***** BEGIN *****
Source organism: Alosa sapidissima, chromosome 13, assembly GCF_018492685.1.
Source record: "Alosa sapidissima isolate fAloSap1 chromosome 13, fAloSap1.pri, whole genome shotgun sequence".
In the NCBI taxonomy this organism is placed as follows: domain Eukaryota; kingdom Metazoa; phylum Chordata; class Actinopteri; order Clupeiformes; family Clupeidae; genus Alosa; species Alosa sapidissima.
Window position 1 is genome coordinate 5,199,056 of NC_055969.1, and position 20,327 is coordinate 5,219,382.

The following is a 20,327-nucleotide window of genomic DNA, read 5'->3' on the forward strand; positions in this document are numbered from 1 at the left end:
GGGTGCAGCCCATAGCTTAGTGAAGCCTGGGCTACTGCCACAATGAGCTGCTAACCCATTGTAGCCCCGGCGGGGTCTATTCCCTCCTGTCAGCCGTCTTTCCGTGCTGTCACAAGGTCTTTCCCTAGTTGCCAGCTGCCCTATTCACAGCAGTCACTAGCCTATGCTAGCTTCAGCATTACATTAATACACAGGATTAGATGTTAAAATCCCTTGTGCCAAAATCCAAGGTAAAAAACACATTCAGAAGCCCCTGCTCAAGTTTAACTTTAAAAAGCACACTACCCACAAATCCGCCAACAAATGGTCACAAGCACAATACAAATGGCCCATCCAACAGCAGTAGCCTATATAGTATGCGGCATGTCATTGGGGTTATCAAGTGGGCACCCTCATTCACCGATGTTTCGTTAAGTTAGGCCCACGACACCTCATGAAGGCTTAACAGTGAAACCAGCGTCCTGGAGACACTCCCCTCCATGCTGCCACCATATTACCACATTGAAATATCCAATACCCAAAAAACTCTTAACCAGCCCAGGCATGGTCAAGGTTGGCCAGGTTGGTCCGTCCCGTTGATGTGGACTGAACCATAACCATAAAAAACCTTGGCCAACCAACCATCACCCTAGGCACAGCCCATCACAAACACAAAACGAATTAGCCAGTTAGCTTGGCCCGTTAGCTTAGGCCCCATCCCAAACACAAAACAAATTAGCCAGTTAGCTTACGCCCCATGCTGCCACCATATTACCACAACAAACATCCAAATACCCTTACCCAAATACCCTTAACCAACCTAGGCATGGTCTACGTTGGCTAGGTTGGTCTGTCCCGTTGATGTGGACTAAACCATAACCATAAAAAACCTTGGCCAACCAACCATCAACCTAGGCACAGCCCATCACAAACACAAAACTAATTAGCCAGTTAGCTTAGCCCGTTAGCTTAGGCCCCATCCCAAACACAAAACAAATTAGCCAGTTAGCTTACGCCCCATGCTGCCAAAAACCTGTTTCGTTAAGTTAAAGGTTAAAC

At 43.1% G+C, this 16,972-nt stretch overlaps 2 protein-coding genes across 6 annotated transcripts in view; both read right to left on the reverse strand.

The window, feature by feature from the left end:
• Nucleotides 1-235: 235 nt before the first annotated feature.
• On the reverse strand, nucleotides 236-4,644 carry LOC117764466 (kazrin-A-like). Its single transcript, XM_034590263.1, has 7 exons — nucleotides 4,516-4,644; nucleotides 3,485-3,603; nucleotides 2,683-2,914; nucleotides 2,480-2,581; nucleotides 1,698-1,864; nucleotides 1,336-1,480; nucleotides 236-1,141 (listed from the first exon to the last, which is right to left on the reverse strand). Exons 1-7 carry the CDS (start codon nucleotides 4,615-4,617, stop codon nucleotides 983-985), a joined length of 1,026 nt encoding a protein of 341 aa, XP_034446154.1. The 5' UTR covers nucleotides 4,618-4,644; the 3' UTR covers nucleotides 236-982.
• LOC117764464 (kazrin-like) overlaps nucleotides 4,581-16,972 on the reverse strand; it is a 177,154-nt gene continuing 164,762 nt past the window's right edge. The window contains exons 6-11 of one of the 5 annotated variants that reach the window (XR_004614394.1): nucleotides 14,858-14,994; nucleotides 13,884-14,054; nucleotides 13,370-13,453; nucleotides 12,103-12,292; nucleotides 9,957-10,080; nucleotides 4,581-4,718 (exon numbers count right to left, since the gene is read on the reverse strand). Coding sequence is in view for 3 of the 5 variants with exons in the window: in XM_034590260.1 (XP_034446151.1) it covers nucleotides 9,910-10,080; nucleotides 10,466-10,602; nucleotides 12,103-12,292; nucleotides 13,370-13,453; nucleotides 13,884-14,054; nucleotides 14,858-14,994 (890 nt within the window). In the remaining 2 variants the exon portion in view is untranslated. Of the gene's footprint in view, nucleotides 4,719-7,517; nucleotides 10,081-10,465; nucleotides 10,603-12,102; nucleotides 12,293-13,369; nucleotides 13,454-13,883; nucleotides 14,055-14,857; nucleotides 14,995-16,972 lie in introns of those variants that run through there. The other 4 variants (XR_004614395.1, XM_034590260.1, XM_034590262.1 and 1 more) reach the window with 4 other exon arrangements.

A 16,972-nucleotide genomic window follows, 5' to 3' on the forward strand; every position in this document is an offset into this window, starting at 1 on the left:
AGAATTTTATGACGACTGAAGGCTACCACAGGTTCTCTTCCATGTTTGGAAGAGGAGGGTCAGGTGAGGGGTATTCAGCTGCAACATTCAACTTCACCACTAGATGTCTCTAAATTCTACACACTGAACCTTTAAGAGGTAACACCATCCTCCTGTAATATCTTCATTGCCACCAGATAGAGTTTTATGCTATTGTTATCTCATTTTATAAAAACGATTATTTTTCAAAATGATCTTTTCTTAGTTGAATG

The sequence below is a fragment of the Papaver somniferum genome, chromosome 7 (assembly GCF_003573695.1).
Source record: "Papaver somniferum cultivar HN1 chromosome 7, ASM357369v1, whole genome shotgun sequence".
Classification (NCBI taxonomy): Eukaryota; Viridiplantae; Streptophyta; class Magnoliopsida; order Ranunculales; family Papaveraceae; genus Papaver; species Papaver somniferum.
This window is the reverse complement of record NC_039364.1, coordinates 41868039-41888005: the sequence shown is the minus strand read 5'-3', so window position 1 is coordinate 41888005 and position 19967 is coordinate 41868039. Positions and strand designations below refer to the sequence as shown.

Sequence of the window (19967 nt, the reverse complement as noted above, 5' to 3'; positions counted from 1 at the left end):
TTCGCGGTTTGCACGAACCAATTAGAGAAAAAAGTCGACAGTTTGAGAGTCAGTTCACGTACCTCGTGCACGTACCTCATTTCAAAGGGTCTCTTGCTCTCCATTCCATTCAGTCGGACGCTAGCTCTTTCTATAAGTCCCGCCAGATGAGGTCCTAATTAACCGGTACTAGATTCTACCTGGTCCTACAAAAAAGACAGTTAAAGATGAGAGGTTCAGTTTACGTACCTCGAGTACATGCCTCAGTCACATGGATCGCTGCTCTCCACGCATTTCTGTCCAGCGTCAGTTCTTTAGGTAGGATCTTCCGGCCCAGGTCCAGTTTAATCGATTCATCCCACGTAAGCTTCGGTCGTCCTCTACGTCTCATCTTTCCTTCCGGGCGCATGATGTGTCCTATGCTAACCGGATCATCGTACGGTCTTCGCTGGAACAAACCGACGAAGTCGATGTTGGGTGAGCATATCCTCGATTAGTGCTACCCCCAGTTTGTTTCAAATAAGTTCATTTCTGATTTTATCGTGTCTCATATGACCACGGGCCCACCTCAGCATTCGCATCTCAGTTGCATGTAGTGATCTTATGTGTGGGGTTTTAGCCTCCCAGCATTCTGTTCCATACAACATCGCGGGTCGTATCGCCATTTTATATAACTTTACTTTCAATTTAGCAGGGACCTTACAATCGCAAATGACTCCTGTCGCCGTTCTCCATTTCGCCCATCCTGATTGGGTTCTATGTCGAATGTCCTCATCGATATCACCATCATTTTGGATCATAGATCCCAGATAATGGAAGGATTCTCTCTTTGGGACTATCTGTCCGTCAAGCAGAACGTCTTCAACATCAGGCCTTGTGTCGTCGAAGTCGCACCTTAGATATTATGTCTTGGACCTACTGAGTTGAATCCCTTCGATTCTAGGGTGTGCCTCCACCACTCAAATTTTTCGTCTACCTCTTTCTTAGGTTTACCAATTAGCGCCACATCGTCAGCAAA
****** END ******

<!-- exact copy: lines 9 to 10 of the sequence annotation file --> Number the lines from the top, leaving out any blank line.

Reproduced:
• Nucleotides 1-235: 235 nt before the first annotated feature.
• On the reverse strand, nucleotides 236-4,644 carry LOC117764466 (kazrin-A-like). Its single transcript, XM_034590263.1, has 7 exons — nucleotides 4,516-4,644; nucleotides 3,485-3,603; nucleotides 2,683-2,914; nucleotides 2,480-2,581; nucleotides 1,698-1,864; nucleotides 1,336-1,480; nucleotides 236-1,141 (listed from the first exon to the last, which is right to left on the reverse strand). Exons 1-7 carry the CDS (start codon nucleotides 4,615-4,617, stop codon nucleotides 983-985), a joined length of 1,026 nt encoding a protein of 341 aa, XP_034446154.1. The 5' UTR covers nucleotides 4,618-4,644; the 3' UTR covers nucleotides 236-982.